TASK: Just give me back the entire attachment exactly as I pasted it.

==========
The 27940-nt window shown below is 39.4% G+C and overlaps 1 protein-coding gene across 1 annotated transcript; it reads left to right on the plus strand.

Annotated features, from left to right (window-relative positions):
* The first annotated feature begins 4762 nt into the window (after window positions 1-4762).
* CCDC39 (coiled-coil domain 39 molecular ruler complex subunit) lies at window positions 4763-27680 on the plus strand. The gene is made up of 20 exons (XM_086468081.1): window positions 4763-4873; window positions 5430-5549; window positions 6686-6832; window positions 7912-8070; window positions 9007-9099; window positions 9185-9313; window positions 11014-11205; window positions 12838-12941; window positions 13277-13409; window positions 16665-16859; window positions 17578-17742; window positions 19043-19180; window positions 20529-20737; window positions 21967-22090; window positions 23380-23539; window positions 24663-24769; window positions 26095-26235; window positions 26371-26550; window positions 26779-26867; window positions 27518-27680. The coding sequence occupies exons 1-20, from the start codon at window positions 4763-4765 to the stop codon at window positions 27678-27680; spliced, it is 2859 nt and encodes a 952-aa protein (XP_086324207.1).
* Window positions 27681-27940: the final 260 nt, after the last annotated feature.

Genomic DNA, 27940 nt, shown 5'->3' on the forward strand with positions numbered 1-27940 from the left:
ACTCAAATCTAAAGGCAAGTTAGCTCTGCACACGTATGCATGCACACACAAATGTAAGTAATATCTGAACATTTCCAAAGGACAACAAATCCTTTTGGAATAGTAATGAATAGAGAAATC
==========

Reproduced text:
The 27940-nt window shown below is 39.4% G+C and overlaps 1 protein-coding gene across 1 annotated transcript; it reads left to right on the plus strand.

Annotated features, from left to right (window-relative positions):
* The first annotated feature begins 4762 nt into the window (after window positions 1-4762).
* CCDC39 (coiled-coil domain 39 molecular ruler complex subunit) lies at window positions 4763-27680 on the plus strand. The gene is made up of 20 exons (XM_086468081.1): window positions 4763-4873; window positions 5430-5549; window positions 6686-6832; window positions 7912-8070; window positions 9007-9099; window positions 9185-9313; window positions 11014-11205; window positions 12838-12941; window positions 13277-13409; window positions 16665-16859; window positions 17578-17742; window positions 19043-19180; window positions 20529-20737; window positions 21967-22090; window positions 23380-23539; window positions 24663-24769; window positions 26095-26235; window positions 26371-26550; window positions 26779-26867; window positions 27518-27680. The coding sequence occupies exons 1-20, from the start codon at window positions 4763-4765 to the stop codon at window positions 27678-27680; spliced, it is 2859 nt and encodes a 952-aa protein (XP_086324207.1).
* Window positions 27681-27940: the final 260 nt, after the last annotated feature.

Genomic DNA, 27940 nt, shown 5'->3' on the forward strand with positions numbered 1-27940 from the left:
ACTCAAATCTAAAGGCAAGTTAGCTCTGCACACGTATGCATGCACACACAAATGTAAGTAATATCTGAACATTTCCAAAGGACAACAAATCCTTTTGGAATAGTAATGAATAGAGAAATC